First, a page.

I had a letter to the editor published in the NY Times Sunday Magazine Section in around 1970. Except that no one knew that I had written it except for me and my parents. It was published under my father’s name.
This situation came about in an unusual way. The NY Times Sunday Magazine Section had a cover story about a hippie dippy psychologist named R.D. Laing. His views ran counter to most psychiatric thinking of the time. I don’t remember the specifics. But my father, Abram Kardiner, who well-known psychiatrist, was furious about the pro-Laing slant of the article.
Dad ranted to a friend about the Lang piece. That friend was a lawyer who happened to represent the NY Times. The friend called the Times and they said that they would love to publish a letter to the editor about the Laing piece by someone as prominent and well-respected in the field as my dad.
So my dad sat down to write his response to the article. Dad was not a popular or commercial writer. He was used to writing in-depth, analytical, academic books and articles aimed at the highest level of professionals in his field. He could not write for the general public. At all.
Dad’s letter was abstruse, convoluted and way too academic. It had none of the punch or clarity that a short letter to the editor should have. My mom and I tried to work with him on editing the piece. We tried to convince him to scrap his draft and start over with a different tone and perspective. Dad got angry and dug his heels in. It was this or nothing. At this point, Mom and I felt that nothing would be better than the garbled mess he wanted published under his name. If the Times would even publish it.
I got disgusted and grabbed Dad’s draft and stormed off into my room. I was 21 and in college at the time, but I had been helping my mom edit my dad’s writing since I was fifteen. I felt that I could express my dad’s views in a way that was understandable and persuasive. I came up with something in plain, non-academic English that my mother loved.
But Mom was afraid to tell Dad that I had rewritten his letter. So she sent it to the contact at the NY Times without telling him. The letter was obviously submitted under the name Abram Kardiner. The Times loved it and agreed to publish it. They would never have published the letter if they had known that Kardiner’s 21 year old daughter had written it.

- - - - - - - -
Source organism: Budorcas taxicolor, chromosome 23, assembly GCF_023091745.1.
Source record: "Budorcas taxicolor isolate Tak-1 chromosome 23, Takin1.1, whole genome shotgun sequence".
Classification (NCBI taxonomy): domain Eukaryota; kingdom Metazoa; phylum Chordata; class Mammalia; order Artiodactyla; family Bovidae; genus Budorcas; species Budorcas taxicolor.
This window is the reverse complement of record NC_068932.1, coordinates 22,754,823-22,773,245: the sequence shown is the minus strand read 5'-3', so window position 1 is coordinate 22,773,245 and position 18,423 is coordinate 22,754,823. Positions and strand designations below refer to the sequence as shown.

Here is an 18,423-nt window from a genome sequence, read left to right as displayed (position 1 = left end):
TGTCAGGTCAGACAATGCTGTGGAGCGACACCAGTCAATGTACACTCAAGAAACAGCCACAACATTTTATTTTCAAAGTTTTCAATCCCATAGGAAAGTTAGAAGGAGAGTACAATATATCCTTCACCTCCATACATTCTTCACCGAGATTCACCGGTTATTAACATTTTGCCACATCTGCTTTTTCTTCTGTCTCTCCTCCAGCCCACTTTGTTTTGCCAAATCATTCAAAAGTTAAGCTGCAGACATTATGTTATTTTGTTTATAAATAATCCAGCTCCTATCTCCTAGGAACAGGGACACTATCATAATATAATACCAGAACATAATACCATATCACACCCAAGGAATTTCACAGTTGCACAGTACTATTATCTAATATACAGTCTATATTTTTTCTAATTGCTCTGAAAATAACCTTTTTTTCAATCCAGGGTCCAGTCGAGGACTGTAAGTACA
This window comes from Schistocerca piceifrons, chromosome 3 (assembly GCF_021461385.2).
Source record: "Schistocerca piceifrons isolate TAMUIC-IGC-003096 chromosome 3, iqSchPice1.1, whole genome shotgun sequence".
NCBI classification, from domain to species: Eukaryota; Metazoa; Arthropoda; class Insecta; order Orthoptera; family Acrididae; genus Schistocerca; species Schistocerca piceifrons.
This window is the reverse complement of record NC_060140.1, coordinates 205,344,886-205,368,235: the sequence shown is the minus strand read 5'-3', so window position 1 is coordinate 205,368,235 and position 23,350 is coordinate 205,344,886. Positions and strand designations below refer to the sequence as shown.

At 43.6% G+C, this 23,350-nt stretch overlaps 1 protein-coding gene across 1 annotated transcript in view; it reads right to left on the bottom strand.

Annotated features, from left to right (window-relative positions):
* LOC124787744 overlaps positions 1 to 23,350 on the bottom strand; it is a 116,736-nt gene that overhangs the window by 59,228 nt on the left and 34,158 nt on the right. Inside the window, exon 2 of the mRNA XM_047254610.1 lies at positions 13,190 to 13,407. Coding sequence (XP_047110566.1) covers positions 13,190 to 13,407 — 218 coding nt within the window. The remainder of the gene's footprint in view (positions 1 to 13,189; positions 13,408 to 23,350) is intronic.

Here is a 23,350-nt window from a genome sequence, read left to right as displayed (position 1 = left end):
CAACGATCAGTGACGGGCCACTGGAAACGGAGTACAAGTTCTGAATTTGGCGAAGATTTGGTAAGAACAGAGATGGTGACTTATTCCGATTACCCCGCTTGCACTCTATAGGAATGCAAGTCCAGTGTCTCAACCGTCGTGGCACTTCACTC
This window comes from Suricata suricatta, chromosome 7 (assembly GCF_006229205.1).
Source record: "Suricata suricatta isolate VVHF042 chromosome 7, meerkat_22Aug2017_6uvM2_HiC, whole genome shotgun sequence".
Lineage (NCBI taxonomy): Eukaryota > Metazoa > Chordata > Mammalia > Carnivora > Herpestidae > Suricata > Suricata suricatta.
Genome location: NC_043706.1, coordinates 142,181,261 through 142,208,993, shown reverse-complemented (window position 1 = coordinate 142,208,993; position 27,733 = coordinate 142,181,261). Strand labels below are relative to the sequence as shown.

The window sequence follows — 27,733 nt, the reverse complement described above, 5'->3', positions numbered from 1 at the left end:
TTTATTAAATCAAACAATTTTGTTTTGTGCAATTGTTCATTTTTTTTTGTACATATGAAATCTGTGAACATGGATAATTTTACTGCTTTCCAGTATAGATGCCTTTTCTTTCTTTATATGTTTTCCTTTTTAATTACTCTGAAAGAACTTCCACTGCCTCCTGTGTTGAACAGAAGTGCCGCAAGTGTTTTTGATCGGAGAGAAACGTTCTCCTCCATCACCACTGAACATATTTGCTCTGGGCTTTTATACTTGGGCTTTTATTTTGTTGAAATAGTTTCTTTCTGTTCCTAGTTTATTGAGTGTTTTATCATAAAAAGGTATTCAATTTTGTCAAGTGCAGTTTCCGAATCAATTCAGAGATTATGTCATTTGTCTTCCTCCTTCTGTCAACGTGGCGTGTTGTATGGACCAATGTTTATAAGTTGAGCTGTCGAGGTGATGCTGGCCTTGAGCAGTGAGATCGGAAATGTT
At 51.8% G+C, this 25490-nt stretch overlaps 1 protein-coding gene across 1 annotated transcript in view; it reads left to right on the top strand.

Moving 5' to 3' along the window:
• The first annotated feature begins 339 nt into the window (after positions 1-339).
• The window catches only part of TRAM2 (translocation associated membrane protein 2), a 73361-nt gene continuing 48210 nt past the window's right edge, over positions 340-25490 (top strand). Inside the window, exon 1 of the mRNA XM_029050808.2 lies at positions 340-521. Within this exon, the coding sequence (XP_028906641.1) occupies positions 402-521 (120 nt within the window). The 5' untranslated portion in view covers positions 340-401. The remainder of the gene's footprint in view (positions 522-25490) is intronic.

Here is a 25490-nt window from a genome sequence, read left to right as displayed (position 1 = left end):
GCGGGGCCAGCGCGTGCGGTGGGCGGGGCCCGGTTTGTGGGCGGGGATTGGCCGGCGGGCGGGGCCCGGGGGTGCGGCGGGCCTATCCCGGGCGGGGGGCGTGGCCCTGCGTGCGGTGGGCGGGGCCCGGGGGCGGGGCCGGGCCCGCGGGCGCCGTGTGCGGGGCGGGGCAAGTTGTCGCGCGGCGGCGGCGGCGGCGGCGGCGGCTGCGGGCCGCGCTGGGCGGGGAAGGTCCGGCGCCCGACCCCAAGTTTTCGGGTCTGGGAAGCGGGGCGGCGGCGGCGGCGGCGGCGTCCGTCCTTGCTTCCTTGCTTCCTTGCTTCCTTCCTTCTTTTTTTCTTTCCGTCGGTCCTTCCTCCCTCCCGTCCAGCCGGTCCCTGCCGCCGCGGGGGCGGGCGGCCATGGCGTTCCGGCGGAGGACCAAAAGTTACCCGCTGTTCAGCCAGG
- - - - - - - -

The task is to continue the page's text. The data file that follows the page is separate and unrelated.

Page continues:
The letter was published. Dad found out about it and had a major meltdown. Then the congratulatory calls started coming in. Lots of people, including colleagues, called him and complimented him on the clear and concise letter he had written. The praise was universal.
Then a strange thing happened. Dad started to enjoy the accolades. His anger dissipated. Suddenly he was basking in the glory of a job well done. He quickly forgot, or ignored the fact, that he was not the one who had actually done the job in the first place.
Dad never thanked me or even acknowledged that I had been the one to write the letter. I think he was embarrassed that his 21-year-old had been able to do a better job explaining his views than he had. He was a titan in his field and I was a college student.
I was deeply hurt. But I also felt a great sense of accomplishment. I had written something that was worthy of the NY Times! Not only that, but what I wrote was universally accepted as the writing of a well-known, published psychoanalyst.
I got over my funk at my dad and felt proud of myself. My mother, the only other person who knew the true authorship of the letter, was effusive in her praise for me. So this became our little secret. I couldn’t brag to anyone about this episode, but I still felt really good about it. I knew that I was published in the NY Times, even if no one else did!